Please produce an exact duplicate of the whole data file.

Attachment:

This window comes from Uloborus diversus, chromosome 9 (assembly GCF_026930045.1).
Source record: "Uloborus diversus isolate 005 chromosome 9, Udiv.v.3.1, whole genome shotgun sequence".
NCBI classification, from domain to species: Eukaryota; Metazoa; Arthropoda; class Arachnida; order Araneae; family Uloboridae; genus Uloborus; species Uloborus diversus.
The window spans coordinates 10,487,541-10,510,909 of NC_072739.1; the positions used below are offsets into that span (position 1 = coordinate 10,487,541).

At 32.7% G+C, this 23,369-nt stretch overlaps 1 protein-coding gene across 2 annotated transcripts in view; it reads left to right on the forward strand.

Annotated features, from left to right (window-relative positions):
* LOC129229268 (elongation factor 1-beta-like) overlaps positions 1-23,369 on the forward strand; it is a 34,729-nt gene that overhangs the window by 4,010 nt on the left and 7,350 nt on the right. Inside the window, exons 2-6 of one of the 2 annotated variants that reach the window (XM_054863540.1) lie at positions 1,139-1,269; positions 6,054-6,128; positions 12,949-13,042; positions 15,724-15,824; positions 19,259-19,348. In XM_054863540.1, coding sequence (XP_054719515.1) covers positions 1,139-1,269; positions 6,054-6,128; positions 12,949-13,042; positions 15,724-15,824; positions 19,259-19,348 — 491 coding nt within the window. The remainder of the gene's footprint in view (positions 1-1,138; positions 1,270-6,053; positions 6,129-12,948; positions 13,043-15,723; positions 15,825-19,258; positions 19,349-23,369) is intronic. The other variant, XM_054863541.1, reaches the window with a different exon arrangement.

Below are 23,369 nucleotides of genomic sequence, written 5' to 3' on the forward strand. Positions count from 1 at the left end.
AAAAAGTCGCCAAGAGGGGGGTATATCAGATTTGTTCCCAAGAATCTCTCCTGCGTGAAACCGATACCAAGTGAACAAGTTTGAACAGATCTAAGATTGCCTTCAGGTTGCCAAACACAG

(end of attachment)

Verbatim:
This window comes from Uloborus diversus, chromosome 9 (assembly GCF_026930045.1).
Source record: "Uloborus diversus isolate 005 chromosome 9, Udiv.v.3.1, whole genome shotgun sequence".
NCBI classification, from domain to species: Eukaryota; Metazoa; Arthropoda; class Arachnida; order Araneae; family Uloboridae; genus Uloborus; species Uloborus diversus.
The window spans coordinates 10,487,541-10,510,909 of NC_072739.1; the positions used below are offsets into that span (position 1 = coordinate 10,487,541).

At 32.7% G+C, this 23,369-nt stretch overlaps 1 protein-coding gene across 2 annotated transcripts in view; it reads left to right on the forward strand.

Annotated features, from left to right (window-relative positions):
* LOC129229268 (elongation factor 1-beta-like) overlaps positions 1-23,369 on the forward strand; it is a 34,729-nt gene that overhangs the window by 4,010 nt on the left and 7,350 nt on the right. Inside the window, exons 2-6 of one of the 2 annotated variants that reach the window (XM_054863540.1) lie at positions 1,139-1,269; positions 6,054-6,128; positions 12,949-13,042; positions 15,724-15,824; positions 19,259-19,348. In XM_054863540.1, coding sequence (XP_054719515.1) covers positions 1,139-1,269; positions 6,054-6,128; positions 12,949-13,042; positions 15,724-15,824; positions 19,259-19,348 — 491 coding nt within the window. The remainder of the gene's footprint in view (positions 1-1,138; positions 1,270-6,053; positions 6,129-12,948; positions 13,043-15,723; positions 15,825-19,258; positions 19,349-23,369) is intronic. The other variant, XM_054863541.1, reaches the window with a different exon arrangement.

Below are 23,369 nucleotides of genomic sequence, written 5' to 3' on the forward strand. Positions count from 1 at the left end.
AAAAAGTCGCCAAGAGGGGGGTATATCAGATTTGTTCCCAAGAATCTCTCCTGCGTGAAACCGATACCAAGTGAACAAGTTTGAACAGATCTAAGATTGCCTTCAGGTTGCCAAACACAG